Sum([JulyDays]+[AugDays]+[SepDays]+[OctDays]+[NovDays]+[DecDays]) AS
TotalDays
FROM tblContracts
GROUP BY tblContracts.ContractName, tblContracts.PD1, tblContracts.PD2,
tblContracts.PD3, tblContracts.PD4, tblContracts.PD5, tblContracts.PD6,
tblContracts.PD7, tblContracts.PD8, tblContracts.PD9, tblContracts.PD10,
tblContracts.PD11, tblContracts.PD12, tblContracts.BK1, tblContracts.BK2,
tblContracts.BK3, tblContracts.BK4, tblContracts.BK5, tblContracts.BK6,
tblContracts.BK7, tblContracts.BK8, tblContracts.BK9, tblContracts.BK10,
tblContracts.BK11, tblContracts.BK12, tblContracts.Pd1Date,
tblContracts.Pd2Date, tblContracts.Pd3Date, tblContracts.Pd4Date,
tblContracts.Pd5Date, tblContracts.Pd6Date, tblContracts.BillDate1,
tblContracts.BillDate2, tblContracts.BillDate3, tblContracts.BillDate4,
tblContracts.BillDate5, tblContracts.BillDate6
ORDER BY tblContracts.ContractName;

Thank you for taking your time to do this.

The reason you're having so much trouble is that your table design is
*simply
wrong*. It's a good spreadsheet, but just incorrect for a normalized
table! If
you have a one (contract) to many (bill dates or paid dates) you should
have
two tables in a one to many relationship: e.g. a table of Bills, with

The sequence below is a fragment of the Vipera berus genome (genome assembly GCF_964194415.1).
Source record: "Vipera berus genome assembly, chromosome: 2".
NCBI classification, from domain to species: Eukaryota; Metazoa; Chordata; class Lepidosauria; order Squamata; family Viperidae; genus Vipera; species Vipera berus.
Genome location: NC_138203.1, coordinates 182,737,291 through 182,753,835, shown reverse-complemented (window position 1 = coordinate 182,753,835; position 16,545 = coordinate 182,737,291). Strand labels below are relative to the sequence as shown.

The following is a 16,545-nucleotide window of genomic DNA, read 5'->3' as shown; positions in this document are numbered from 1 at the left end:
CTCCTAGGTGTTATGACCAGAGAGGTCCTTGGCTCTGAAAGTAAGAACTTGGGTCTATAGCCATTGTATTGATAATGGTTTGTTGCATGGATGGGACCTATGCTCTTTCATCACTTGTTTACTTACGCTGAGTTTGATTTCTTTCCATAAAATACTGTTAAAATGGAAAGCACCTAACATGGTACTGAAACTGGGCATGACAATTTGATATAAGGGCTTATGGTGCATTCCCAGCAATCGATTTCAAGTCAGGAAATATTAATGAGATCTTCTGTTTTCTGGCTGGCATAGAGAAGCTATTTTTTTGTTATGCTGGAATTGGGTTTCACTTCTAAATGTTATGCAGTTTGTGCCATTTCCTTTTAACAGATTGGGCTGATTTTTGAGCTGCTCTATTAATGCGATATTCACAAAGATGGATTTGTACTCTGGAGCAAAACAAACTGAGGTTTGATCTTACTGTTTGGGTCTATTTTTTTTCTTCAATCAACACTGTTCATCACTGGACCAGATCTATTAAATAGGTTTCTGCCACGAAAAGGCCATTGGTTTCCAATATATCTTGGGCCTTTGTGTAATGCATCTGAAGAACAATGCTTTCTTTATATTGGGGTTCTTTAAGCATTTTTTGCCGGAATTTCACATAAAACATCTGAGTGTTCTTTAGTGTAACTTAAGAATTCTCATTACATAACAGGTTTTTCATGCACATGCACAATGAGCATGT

fields
for BillID (autonumber primary key), ContractID, BillDate, Amount, and
other
details about that bill); payments should be in another table, with
PaymentID
(primary key), ContractID, PaymentDate, Amount, etc. You may or may not
want
to link specific payments to a specific bill, that's a business decision
on
your part.

Take a look at some of the resources here for setting up a properly
normalized
set of tables; you'll find it makes your life much easier (once you get up
the
steep and rocky learning slope).

Jeff Conrad's resources page:
http://www.accessmvp.com/JConrad/accessjunkie/resources.html

The Access Web resources page:
http://www.mvps.org/access/resources/index.html

Roger Carlson's tutorials, samples and tips:
http://www.rogersaccesslibrary.com/

A free tutorial written by Crystal:
http://allenbrowne.com/casu-22.html

A video how-to series by Crystal:
http://www.YouTube.com/user/LearnAccessByCrystal

MVP Allen Browne's tutorials:
http://allenbrowne.com/links.html#Tutorials
 
G

ghiat

salut nona moi lakhdar celibataire age 50 ans jamais marier ton num mobil
00213778994111 et 002132547
 
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N

Nona

Thank you. I will definitely study these!
--
Nona


John W. Vinson said:
I understand and I agree that it should be simple! Here is my query where I
get the number of days for each month and then a total number of days. Please
tell me how to get the average, if that's possible! (You may notice that
this query is incomplete because the pdDates for the last six months are not
included. I was testing the query with first six months of July data.)

SELECT tblContracts.ContractName, tblContracts.PD1, tblContracts.PD2,
tblContracts.PD3, tblContracts.PD4, tblContracts.PD5, tblContracts.PD6,
tblContracts.PD7, tblContracts.PD8, tblContracts.PD9, tblContracts.PD10,